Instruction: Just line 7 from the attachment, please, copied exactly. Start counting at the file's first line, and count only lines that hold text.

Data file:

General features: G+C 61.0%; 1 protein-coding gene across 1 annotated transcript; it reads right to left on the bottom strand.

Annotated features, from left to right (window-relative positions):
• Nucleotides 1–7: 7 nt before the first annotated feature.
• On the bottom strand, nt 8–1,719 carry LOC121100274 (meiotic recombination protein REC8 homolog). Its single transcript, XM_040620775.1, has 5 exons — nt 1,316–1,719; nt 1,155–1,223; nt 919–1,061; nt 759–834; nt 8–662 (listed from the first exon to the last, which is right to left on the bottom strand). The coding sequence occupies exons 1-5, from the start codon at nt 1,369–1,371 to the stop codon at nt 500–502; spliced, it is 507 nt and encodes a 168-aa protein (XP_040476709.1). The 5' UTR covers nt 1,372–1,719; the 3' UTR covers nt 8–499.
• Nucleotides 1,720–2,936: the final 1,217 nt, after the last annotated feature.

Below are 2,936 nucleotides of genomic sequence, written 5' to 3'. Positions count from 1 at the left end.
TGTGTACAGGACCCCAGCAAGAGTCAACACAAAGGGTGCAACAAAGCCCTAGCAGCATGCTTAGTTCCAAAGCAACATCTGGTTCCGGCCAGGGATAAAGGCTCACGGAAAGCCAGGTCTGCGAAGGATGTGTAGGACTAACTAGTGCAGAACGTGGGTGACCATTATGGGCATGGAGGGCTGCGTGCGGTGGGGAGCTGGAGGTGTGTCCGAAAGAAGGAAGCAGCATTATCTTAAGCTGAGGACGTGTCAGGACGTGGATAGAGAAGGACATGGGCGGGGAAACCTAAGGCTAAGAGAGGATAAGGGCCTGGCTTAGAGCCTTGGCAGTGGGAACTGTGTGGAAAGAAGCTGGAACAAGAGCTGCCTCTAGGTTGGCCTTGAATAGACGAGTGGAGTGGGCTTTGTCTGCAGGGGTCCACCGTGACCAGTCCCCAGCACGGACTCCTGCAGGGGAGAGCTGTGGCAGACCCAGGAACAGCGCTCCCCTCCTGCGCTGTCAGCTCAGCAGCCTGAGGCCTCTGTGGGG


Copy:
TGTGTACAGGACCCCAGCAAGAGTCAACACAAAGGGTGCAACAAAGCCCTAGCAGCATGCTTAGTTCCAAAGCAACATCTGGTTCCGGCCAGGGATAAAGGCTCACGGAAAGCCAGGTCTGCGAAGGATGTGTAGGACTAACTAGTGCAGAACGTGGGTGACCATTATGGGCATGGAGGGCTGCGTGCGGTGGGGAGCTGGAGGTGTGTCCGAAAGAAGGAAGCAGCATTATCTTAAGCTGAGGACGTGTCAGGACGTGGATAGAGAAGGACATGGGCGGGGAAACCTAAGGCTAAGAGAGGATAAGGGCCTGGCTTAGAGCCTTGGCAGTGGGAACTGTGTGGAAAGAAGCTGGAACAAGAGCTGCCTCTAGGTTGGCCTTGAATAGACGAGTGGAGTGGGCTTTGTCTGCAGGGGTCCACCGTGACCAGTCCCCAGCACGGACTCCTGCAGGGGAGAGCTGTGGCAGACCCAGGAACAGCGCTCCCCTCCTGCGCTGTCAGCTCAGCAGCCTGAGGCCTCTGTGGGG